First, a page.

Nostalgia is a wonderful thing.
Sepia-tinged memories of the UAE’s landmark run-outs at World Cup 1990 have been, vividly, brought back to life by this week’s 30th anniversary.
A special time – and one that, painfully, hasn’t been repeated in the subsequent decades.
Sentimentality, however, does not have to be a one-way street. Recollections about a glorious past can be channelled into a catalysing force for present change.
This is the juncture the Whites currently find themselves in as they seek a fifth manager in three, fitful, years. Thoughts about their heroes of Italia ‘90 must shape this looming – and critical – decision if a hallowed berth at World Cup 2022 can be salvaged.
The proud tones of Ishy Bilady (‘Long Live my Country’) filling the air at an expectant Stadio Renato Dall’Ara in Bologna. A nation’s finest lined up for the first time on a global stage in the debut 2-0 defeat to an electric Colombia side flavoured by the joyful talents of Rene Higuita, Carlos Valderrama and Freddie Rincon.
Versatile Al Nasr midfielder Khalid Ismail striking his country’s opening goal at the global tournament in a 5-1 loss to eventual champions West Germany. Sharjah attacker Ali Thani producing his wonderful headed effort in Group D’s final 4-1 defeat to Yugoslavia.
Achievements that, rightly, remain heralded until this day.
They also exemplify a standard that must be met by UAE Football Association decision makers if cherished repetition is to be, belatedly, achieved.
A four-man shortlist for the top coaching job in the Emirati game has been finalised. Overachieving Al Dhafra tactician Vuk Rasovic – and he could be a stalking horse at a stage when a final decision is expected this month – is reported to head it, in front of ex-Al Ain and Al Ahli talisman Cosmin Olaroiu, respected Spain Under-21 tactician Luis de la Fuente and an unnamed candidate.
Le10 Sport stated a recent refusal from France icon Laurent Blanc.
Rasovic’s record in the Middle East is outstanding. A trio of domestic cup final appearances (2017/18 King’s Cup at Saudi Arabia’s unfancied Al Faisaly, 2018/19 and – yet to be played – 2019/20 President’s Cup at Dhafra) is the headline statistic.
The ex-Yugoslavia defender’s successful application of a disciplined five-man defence is markedly rare in the region. This highlights an astute tactical brain and admirable ability to communicate.
A similar adherence to the defensive arts was found in Carlos Alberto Parreira; the man selected to lead the Whites in Italy.
The Brazilian retired with a record of leading five different national teams in five editions of the World Cup. This includes his country’s 1994 success.
The now 77-year-old is also the only manager to have led two different Asian teams to conquer the Asian Cup. Some legacy.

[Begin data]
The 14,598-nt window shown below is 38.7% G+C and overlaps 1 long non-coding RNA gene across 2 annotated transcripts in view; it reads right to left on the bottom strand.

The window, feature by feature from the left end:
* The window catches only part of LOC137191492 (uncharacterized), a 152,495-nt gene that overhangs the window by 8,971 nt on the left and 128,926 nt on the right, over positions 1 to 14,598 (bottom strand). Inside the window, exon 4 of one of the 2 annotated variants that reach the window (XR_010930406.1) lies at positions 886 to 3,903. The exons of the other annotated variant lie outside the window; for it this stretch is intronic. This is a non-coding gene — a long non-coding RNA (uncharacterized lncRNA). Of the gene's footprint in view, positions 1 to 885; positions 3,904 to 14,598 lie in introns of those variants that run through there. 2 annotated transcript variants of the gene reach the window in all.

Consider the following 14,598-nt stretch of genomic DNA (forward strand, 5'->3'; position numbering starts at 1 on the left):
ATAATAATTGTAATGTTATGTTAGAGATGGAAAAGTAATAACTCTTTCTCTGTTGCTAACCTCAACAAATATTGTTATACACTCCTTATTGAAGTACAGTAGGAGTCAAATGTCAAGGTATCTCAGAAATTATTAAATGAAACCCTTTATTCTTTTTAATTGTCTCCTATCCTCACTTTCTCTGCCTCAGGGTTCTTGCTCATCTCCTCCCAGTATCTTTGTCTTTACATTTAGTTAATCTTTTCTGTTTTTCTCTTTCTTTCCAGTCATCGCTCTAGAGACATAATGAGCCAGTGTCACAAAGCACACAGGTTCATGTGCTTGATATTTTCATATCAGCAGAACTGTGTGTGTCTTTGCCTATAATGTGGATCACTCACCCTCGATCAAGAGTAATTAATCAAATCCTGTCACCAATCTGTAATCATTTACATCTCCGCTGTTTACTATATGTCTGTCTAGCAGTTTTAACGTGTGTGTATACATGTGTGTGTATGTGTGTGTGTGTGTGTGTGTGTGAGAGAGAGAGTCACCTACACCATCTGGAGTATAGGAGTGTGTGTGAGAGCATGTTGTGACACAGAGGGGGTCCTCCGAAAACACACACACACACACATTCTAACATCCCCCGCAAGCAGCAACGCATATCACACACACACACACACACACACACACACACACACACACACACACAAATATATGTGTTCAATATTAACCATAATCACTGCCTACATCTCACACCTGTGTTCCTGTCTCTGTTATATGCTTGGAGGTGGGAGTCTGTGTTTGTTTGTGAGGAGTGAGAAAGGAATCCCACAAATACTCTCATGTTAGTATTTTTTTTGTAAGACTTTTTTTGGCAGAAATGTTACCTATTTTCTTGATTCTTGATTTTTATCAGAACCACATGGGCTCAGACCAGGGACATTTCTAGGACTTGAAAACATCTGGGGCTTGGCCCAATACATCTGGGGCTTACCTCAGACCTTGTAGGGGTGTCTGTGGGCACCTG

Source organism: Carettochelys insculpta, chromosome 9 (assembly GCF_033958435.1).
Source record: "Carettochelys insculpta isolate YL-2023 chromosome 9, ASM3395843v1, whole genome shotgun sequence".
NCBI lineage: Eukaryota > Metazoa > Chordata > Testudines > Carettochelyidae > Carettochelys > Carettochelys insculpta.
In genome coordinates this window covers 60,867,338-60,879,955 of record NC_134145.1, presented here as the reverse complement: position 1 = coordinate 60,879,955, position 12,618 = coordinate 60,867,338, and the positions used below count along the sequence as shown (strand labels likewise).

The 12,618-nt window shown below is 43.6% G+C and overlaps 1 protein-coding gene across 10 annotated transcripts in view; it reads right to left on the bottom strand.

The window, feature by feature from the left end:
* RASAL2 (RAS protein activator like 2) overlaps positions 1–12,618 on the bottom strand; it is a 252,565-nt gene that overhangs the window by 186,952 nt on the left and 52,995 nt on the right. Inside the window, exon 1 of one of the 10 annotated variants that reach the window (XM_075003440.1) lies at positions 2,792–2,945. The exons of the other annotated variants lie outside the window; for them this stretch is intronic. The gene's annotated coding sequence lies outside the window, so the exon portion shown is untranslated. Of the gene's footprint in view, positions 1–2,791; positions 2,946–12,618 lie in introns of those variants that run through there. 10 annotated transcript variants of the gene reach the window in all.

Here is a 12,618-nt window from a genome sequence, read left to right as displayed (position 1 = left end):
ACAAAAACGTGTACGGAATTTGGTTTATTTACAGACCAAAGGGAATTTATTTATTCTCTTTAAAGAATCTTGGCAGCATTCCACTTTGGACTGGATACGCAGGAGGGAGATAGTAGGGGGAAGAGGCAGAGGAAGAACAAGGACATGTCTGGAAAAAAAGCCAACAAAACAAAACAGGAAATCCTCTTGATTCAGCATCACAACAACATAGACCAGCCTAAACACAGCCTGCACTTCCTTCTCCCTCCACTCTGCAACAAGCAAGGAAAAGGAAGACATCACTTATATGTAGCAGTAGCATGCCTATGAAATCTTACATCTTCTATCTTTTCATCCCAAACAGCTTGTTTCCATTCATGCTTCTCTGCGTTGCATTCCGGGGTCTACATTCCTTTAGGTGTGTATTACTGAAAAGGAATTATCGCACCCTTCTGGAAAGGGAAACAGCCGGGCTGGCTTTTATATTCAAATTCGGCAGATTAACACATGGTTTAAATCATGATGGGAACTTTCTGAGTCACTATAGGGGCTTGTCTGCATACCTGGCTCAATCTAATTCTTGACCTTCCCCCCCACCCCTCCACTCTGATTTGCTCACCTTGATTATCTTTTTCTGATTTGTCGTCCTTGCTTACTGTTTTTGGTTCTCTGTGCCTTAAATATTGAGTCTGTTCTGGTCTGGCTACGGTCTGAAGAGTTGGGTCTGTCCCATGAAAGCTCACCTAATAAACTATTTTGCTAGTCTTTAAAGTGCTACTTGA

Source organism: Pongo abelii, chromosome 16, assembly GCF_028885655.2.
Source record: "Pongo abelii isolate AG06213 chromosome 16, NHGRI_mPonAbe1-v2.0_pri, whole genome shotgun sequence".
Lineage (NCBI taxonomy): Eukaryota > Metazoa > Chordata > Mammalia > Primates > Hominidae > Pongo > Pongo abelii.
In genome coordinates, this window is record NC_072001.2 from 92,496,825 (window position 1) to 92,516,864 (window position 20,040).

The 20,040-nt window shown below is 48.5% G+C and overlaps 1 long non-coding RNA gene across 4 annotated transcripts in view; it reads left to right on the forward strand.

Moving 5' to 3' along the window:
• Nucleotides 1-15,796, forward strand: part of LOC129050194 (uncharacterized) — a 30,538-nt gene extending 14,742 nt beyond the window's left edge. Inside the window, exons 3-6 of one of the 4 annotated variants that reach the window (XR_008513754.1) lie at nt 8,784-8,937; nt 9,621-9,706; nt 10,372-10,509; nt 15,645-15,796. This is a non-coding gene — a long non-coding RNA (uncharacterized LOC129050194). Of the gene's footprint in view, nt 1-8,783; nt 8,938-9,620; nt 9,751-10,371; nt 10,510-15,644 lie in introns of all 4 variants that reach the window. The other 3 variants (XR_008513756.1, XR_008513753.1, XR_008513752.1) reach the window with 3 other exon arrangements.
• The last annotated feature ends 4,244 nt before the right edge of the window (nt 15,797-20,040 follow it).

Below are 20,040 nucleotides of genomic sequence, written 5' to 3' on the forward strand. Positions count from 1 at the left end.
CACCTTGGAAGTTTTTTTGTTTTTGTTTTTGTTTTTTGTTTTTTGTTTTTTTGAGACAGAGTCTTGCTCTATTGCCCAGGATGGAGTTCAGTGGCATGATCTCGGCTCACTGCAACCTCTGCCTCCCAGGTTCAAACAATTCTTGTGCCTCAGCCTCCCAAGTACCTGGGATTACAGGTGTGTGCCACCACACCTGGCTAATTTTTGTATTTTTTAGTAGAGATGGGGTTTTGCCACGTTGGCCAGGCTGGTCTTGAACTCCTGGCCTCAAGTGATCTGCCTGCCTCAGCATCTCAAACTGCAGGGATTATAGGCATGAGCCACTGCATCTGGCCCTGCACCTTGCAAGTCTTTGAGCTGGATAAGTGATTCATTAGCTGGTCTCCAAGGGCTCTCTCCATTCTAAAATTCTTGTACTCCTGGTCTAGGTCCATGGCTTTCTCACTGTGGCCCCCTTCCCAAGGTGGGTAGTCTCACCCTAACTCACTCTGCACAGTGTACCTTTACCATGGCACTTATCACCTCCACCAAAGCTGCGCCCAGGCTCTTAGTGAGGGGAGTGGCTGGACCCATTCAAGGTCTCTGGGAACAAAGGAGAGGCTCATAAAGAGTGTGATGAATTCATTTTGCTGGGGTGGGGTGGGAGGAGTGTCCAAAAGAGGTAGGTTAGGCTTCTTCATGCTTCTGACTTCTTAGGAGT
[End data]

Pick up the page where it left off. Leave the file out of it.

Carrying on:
Mario Zagallo qualified the UAE. His legendary CV included becoming the first person to win it as a player (1958 and 1962) and manager (1970).
Rasovic is, in contrast, little known outside of the Balkans or Middle East.
The 2012/13 Serbian SuperLiga at Partizan Belgrade is his only trophy. Reputed contender Olaroiu has 14 in the Middle East, alone, plus is beloved by Emirati footballers.
Unfortunate predecessor Ivan Jovanovic – dismissed in April without playing a game – was a frequent winner at Nasr.
Rasovic also has zero exposure to international football. De la Fuente has lifted with Spain the 2015 European U-19 Championship and 2019 European U-21 Championship.
All three aforementioned coaches have their plusses. The right man must now be selected to rise to the benchmark set by 1990’s vintage.
Name recognition is, of course, not everything. Bert van Marwijk led the Netherlands to 2010’s final.
His December dismissal, though, saw him join a lengthy list of luminaries who’ve flattered to deceive in the Emirates.
These include fellow Dutchman Dick Advocaat, England bosses Don Revie and Roy Hodgson, future Real Madrid supremo Carlos Queiroz and AC Milan’s Scudetto winner Alberto Zaccheroni.
The question decision makers must ask themselves is whether Rasovic’s vision and record – modest in comparison to those above – is enough to see him repeat the unique achievement of Zagallo in guiding the UAE to a World Cup.
If not him, then a similarly exacting approach must be applied to Olaroiu, De la Fuente and whomever else comes into view.
When qualifying resumes in October, there is no room for mistakes. The UAE are fourth in the second round’s Group D, with a game in hand providing only solace in the knowledge that if they triumph in all four remaining fixtures they should advance to the third-and-final round.
Pride endures about the UAE’s role at World Cup 1990. Its glare still outshines that cast by 1996’s run to the Asian Cup final, 2007’s Gulf Cup triumph, admittance to London 2012 and successive continental semi-finals from 2015 and 2019.
This month’s bout of remembrance should not be fleeting. It must, instead, inform every step the UAE takes.